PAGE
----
With more dictatorships beginning to implement nationalistic strategies to create national internets we see the beginning of the closed internet. Today it is the form of heavy censorship, but can it reach the extremes of Private Models that completely cut a nation off from the global internet and free communication with the rest of the world?
The reaction in Russia to the new laws were the same inside as outside of the nation. It is a clear play of the dictatorship to increase control over its people. It is important to watch the roll out of this effort in all of these countries to identify the patterns of propaganda and oppression that are used successfully. Also, it is important to watch what the patterns of resistance and level of subversion in countries to remain connected. Will this trend continue, will it accelerate, or will it meet large-scale revolt by the populous of those countries? Time will tell…
Alarmists would take this argument even further, saying that even at a national level the misalignment of special interest groups and security concerns might result in a many private networks. Would a European Union, for example, split up to the point they are unwilling to have shared internet? Brexit raised the level of conversation around this topic. In reality, private networks have always existed in the networked computers era. Companies, consortiums, universities, households, military and government have always had private networks. The internet did not do away with private networks at all and they are not about to go away. The better question is will there be developing nations that can not support the internal infrastructure of a national internet if a global one does not exist? It is more likely that most of the free world will share an internet like today. Even nations that create a national internet, will probably maintain some access to the global internet for security and intelligence reasons, but maintain tight control over their countries access. Again, limiting the overall human potential to collaborate and solve problems collectively.
Industries worldwide are impacted greatly by a non-open internet. Industry has become global and integrated in many ways. The ability for business to operate globally relies on the open internet infrastructure. Even private virtual networks, that corporations manage, can rely on the global network infrastructure that the internet provides. Today’s companies may experience huge disruptions in business if national boards close off network traffic or apply censorship at a level that tampers with free commerce. All industries will need to collaborate and unify around their support for an open internet and assert their combined influence against those political trends.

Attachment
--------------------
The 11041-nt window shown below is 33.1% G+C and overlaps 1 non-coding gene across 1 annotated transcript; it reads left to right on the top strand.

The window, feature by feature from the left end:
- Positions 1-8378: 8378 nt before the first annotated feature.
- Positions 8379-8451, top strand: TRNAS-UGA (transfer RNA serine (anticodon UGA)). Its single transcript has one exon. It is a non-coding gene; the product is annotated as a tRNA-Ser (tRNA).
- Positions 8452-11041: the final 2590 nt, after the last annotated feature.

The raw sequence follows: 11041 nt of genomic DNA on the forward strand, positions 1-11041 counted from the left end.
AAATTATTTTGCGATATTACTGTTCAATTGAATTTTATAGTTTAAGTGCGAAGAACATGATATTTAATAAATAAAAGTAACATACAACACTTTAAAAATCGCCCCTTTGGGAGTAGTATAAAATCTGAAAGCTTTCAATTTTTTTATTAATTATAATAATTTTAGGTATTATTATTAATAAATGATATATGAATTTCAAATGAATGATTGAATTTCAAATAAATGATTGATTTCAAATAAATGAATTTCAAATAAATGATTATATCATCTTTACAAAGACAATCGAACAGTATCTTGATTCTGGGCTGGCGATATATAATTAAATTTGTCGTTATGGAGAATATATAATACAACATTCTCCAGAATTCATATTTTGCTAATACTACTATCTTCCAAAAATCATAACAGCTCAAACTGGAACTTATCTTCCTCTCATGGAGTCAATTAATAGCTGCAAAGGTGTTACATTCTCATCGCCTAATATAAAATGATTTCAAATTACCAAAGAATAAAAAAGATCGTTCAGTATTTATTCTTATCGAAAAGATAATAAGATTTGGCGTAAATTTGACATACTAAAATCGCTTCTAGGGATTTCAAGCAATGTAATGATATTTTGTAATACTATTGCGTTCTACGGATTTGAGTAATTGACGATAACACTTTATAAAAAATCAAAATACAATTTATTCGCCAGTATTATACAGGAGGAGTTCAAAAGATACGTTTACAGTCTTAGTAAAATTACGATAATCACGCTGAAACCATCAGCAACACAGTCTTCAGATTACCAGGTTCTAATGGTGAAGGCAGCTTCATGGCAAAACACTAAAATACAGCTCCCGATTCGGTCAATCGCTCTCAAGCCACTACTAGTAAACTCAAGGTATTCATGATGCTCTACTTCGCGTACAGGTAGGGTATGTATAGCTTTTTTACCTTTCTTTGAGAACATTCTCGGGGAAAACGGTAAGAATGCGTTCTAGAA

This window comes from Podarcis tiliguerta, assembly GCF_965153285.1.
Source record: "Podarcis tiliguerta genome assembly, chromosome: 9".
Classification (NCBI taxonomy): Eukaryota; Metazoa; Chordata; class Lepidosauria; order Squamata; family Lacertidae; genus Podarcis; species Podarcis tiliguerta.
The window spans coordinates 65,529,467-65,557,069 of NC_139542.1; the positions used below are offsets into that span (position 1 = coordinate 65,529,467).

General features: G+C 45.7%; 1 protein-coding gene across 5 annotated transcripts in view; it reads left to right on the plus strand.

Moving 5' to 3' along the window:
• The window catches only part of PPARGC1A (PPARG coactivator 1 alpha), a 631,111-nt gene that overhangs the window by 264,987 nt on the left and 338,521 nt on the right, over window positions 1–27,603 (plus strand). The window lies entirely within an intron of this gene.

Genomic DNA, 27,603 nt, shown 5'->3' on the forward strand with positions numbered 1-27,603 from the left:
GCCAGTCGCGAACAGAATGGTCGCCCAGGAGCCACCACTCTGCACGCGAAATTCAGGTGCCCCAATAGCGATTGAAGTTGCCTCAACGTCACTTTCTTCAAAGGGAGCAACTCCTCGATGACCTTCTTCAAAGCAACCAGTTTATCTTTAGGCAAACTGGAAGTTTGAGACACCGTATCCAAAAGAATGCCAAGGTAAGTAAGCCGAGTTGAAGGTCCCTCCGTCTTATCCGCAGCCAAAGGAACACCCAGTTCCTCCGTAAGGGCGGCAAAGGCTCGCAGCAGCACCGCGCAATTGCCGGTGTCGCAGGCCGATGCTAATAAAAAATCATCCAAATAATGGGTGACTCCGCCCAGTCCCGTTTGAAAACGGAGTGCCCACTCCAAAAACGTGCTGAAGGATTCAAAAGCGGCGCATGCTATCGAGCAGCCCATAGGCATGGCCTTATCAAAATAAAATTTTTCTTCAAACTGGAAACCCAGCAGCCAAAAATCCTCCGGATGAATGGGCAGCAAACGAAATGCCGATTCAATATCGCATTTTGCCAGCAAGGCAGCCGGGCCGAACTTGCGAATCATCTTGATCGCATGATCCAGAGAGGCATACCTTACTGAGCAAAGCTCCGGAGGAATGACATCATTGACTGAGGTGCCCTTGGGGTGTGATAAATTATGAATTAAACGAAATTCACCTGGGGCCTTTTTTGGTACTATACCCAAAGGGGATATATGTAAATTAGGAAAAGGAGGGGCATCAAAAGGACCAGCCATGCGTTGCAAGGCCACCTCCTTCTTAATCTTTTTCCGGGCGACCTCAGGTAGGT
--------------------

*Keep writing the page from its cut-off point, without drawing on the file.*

As our planet faces challenges in clean water, abundant food, population growth, safety, sanitation, and many other aspects, we will need worldwide coordination of research, investment technology, implementation and legislation to be able to meet these challenges. Industry must assert their combined influence against destructive policies. We need to maintain a global infrastructure of open communication, sharing and business that will accelerates all these efforts and puts humanity on a course of becoming one united planet of people with a shared future. Efforts from world super powers like Russia and China hold back humanity’s potential. This puts us at risk of being on a course that will not respond to the Grand Challenges in time to reverse the damaging effects they could have on our planet and populations. They arrogantly begin to repeat history in ways that lead to friction and conflict. They are not leading their people towards prosperity or a greater good.
A development worth paying close attention to is Russia’s government’s decision to try and pursue a national internet. If they force it to happen, it may encourage other regimes to also attempt to try and implement that level of control. The power of industry to influence these decisions is great and it is time for cross-industry initiatives to begin to assure this global infrastructure remains open for the betterment of all. The power is also in the people of nations to stand against these totalitarian shifts towards control and suppression of information and knowledge. It begins with the leaders they elect and the legislation they allow to pass. While time is always a great teacher, time is running out for a global response to many of the Grand Challenges.